Technologies like virtualization have eased some of the physical issues of managing data centers, allowing less hardware to handle more workloads. But this added utilization and flexibility can bring a few virtualization challenges. The abstraction of virtualization has complicated data center management, requiring more technical and procedural regulation to keep the environment from spiraling out of control.
More on virtualization challenges and capacity planning
What causes virtualization challenges
Virtualization challenges occur because virtualizing an infrastructure makes it harder to locate problems. In traditional non-virtualized environments, tracing a failed application to a faulty server or subsystem was a relatively simple matter. Virtualization places numerous workloads on the same server and can migrate virtual machines (VMs) between physical host servers almost on demand.
Consequently, tasks like tracking and identifying VMs on physical hosts or sorting out the source of I/O bottlenecks requires far more investigative work on the part of administrators. Additional virtualization challenges may come about because virtualization might not support some hardware devices such as USB flash drives.
Having the capability to migrate VMs between physical servers has emerged as an important troubleshooting tool. It allows administrators to balance workloads and move impaired VMs between servers while preserving each application's availability.
Another common source of virtualization challenges is application compatibility with the virtualization platform. Applications that are not fully compatible with a virtual environment may perform poorly or not at all. Thorough testing in a lab environment can reveal application issues and prevent them from affecting production workloads.
Almost all IT environments experience the demands of growth over time, and capacity planning is required to handle that growth. Expansions often take the form of additional users -- either internal or external -- utilizing more applications, which, in turn, require greater computing resources such as more powerful servers and faster storage. When demands exceed capacity, you'll run into more virtualization challenges. Applications may become unstable or unavailable, and this can have profound consequences in terms of business revenue and reputation.
Capacity planning tracks resource utilization trends and couples that data with a knowledge of business plans to predict future resource requirements. The business can then plan, budget, purchase and deploy new resources to meet those future demands.
Over-provisioning can complicate capacity planning because more resources are assigned than are physically available. This requires an administrator to allocate more physical resources long before the logical resource is filled.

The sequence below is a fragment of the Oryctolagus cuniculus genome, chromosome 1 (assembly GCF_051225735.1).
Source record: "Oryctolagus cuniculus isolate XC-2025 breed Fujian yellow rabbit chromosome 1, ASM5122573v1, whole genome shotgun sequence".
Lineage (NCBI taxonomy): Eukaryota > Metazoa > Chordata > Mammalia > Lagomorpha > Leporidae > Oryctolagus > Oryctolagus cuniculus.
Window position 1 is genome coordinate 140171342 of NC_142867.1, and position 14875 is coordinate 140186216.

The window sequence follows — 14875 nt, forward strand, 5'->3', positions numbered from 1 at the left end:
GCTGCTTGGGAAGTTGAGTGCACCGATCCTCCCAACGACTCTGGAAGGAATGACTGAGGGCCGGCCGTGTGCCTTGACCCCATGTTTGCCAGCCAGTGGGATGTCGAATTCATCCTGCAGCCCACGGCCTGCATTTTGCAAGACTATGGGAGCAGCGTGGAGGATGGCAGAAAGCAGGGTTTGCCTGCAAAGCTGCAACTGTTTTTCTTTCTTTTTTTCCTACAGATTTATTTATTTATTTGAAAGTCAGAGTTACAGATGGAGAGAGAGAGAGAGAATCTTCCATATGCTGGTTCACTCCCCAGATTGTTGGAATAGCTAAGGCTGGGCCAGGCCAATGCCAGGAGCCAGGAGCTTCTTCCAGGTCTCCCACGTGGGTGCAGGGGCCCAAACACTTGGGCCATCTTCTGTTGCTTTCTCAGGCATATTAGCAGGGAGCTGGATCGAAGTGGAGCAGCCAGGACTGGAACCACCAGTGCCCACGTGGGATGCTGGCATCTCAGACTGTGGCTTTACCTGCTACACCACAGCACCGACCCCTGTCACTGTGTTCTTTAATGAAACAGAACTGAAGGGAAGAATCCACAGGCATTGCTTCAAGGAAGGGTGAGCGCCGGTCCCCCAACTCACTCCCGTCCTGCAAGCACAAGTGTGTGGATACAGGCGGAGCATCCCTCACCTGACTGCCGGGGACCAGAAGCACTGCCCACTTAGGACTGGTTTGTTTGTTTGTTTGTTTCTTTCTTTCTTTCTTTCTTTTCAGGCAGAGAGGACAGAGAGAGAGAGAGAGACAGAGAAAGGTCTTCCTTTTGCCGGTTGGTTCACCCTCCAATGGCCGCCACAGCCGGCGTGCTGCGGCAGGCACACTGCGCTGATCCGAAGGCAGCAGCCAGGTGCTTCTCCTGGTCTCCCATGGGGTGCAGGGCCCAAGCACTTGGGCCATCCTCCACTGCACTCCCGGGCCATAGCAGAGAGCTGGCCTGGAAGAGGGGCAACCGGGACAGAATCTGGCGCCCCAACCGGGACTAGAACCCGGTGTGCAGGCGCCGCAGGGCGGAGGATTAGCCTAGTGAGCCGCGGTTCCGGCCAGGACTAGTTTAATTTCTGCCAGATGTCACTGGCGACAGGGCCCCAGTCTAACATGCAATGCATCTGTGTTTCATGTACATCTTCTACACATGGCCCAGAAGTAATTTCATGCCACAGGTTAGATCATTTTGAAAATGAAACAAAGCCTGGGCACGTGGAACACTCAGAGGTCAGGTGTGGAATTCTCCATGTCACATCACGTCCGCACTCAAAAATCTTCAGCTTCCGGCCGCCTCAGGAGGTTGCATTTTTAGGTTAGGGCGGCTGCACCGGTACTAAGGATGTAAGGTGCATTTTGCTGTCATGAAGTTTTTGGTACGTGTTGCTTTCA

For example, it's possible to create a 500 MB LUN even though there may only be 100 MB of physical storage assigned to it initially. The administrator then must add more physical capacity to the logical 500 MB LUN as that initial 100 MB fills.
Similar problems can also occur with the memory over-commit features of virtualization platforms.
Resource provisioning and over-commitment
More virtualization challenges can occur when it comes to resource provisioning. Provisioning is the process of allocating computing resources to a workload. Resource provisioning may include tasks like carving a LUN out of storage or assigning server CPUs and memory to VMs.
The basic goals of resource provisioning and configuring in a virtual system are essentially identical to a non-virtualized system. But virtualization carries a distinct risk of over-allocation -- assigning more resources than the system can actually provide -- because of the multiple workloads that a virtual system will handle.
The idea of over-committing computing resources is certainly not new. For example, thin provisioning is a standard practice in storage environments. But over-allocating resources on a virtual server carries two potential penalties.
First, assigning too many resources to an application that doesn't really need them will waste resources and reduce the total number of workloads that the system can handle. Second, over-committing resources may create a situation where the server's performance and stability are compromised, and this threatens all of the workloads on that particular physical host.
Provisioning a virtual system properly requires a keen awareness of each application and its computing needs. Tools like live migration can help ease resource provisioning and other virtualization challenges by allowing administrators to move workloads to balance computing resource demands.
Stephen J. Bigelow, a senior technology editor in the Data Center and Virtualization Media Group at TechTarget Inc., has more than 15 years of technical writing experience in the PC/technology industry. He holds a bachelor of science in electrical engineering, along with CompTIA A+, Network+, Security+ and Server+ certifications, and has written hundreds of articles and more than 15 feature books on computer troubleshooting, including Bigelow's PC Hardware Desk Reference and Bigelow's PC Hardware Annoyances. Contact him at email@example.com.
- E-Guide: Virtualization implementation and management: A network perspective –SearchSecurity.com
- E-Brief: Capacity Planning for Virtualized Infrastructure –SearchDataCenter.com